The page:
I was very tired today, because we had our annual music festival (which I’m in charge of) yesterday at our facility. We pattern it (sort of) after the big Musikfest in Bethlehem, PA, and we get different bands to come in and perform at various places within our campus. We end the evening with fireworks. It’s a lot of fun, but it’s also a lot of work to put it together. Happily, I work with a lot of very organized people (my boss chief among them), and it almost always seems to manage to come off without too many crises. I’d have to say that this year’s edition was particularly problem-free.
To say the least, I was pretty knocked out today, so I was quite mellow while I did my sessions (okay, maybe “practically comatose” would be more accurate). It was another of those days when I mostly wanted to just sit for the day and not be doing anything responsible (or mobile... Damn, my feet are tired!). I had, however, told my clients I’d be there, and I didn’t feel right not going.
Honestly, I wonder if other music (or regular) therapists struggle with this dilemma of “should I take better care of myself or of my clients?” I mean, is it just me? I knew I’d feel better if I got started (and I did), but I was dragging around there for the first hour or so.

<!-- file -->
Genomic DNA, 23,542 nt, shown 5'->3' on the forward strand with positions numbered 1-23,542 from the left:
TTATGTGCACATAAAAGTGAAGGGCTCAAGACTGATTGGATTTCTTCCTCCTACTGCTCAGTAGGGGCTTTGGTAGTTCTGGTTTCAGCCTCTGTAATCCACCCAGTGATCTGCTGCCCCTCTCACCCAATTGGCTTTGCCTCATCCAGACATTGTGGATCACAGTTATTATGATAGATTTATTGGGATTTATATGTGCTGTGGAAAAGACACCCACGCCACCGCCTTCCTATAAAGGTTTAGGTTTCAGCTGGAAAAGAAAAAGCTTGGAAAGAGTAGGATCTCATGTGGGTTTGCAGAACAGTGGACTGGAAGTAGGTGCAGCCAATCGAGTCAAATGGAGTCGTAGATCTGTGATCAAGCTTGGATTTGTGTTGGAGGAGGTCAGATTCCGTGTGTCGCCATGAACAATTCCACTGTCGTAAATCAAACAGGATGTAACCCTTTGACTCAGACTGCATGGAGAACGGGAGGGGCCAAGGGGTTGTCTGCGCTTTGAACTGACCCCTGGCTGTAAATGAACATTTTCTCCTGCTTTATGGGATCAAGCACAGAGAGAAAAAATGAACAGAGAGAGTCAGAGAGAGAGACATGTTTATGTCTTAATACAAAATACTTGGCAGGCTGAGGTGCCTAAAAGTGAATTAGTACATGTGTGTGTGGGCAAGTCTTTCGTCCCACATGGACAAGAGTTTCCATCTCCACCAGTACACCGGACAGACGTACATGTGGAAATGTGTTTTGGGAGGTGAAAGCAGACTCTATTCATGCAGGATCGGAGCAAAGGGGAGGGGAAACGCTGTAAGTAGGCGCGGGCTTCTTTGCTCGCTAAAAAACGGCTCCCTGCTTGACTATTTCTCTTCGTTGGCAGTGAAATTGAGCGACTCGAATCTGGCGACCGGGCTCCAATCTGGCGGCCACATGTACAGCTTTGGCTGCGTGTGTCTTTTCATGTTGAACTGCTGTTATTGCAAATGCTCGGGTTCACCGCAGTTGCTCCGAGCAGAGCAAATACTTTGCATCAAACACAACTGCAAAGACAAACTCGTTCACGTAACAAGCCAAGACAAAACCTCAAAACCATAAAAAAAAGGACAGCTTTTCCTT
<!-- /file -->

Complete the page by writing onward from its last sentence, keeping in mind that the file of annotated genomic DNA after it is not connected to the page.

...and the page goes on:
As it turned out, persons number one and two both wanted to come to their sessions, but as soon as we started to look at some of their issues they both began nodding off (behold the power of emotional shutdown when faced with stuff we’re not ready to look at or hear yet). Person number three was on a trip, and person number four came out the door with me, paused on a bench, and he decided he was heading back home. Okay then.
I’ve said it before, and I’ll say it again (heck, I’ve said it in this very blog): if I’m the only person my client gets to say “no” to in a day, then I’ve probably done something important that day.
Since person number three was out, I checked in with someone who missed his session yesterday because he was on a trip. He didn’t budge. Well, he didn’t budge until after I gave up and took another person who was itching to get out of the cottage for a walk. Then, of course, I had to agonize over whether that was going to be a problem for the person who decided not to come with me (seeing me taking someone else instead, that is). And I had to worry (yes, I had to worry) that the person who wanted to get out with me was getting the wrong message and I was somehow confusing boundaries.
See, now this is why I should design clothes for short fat women, so we can rule the world (as we were meant to). I can’t imagine that doing that would require this perpetual level of uncertainty and “am I destroying someone’s life or just being a person here” sort of questions. *sigh*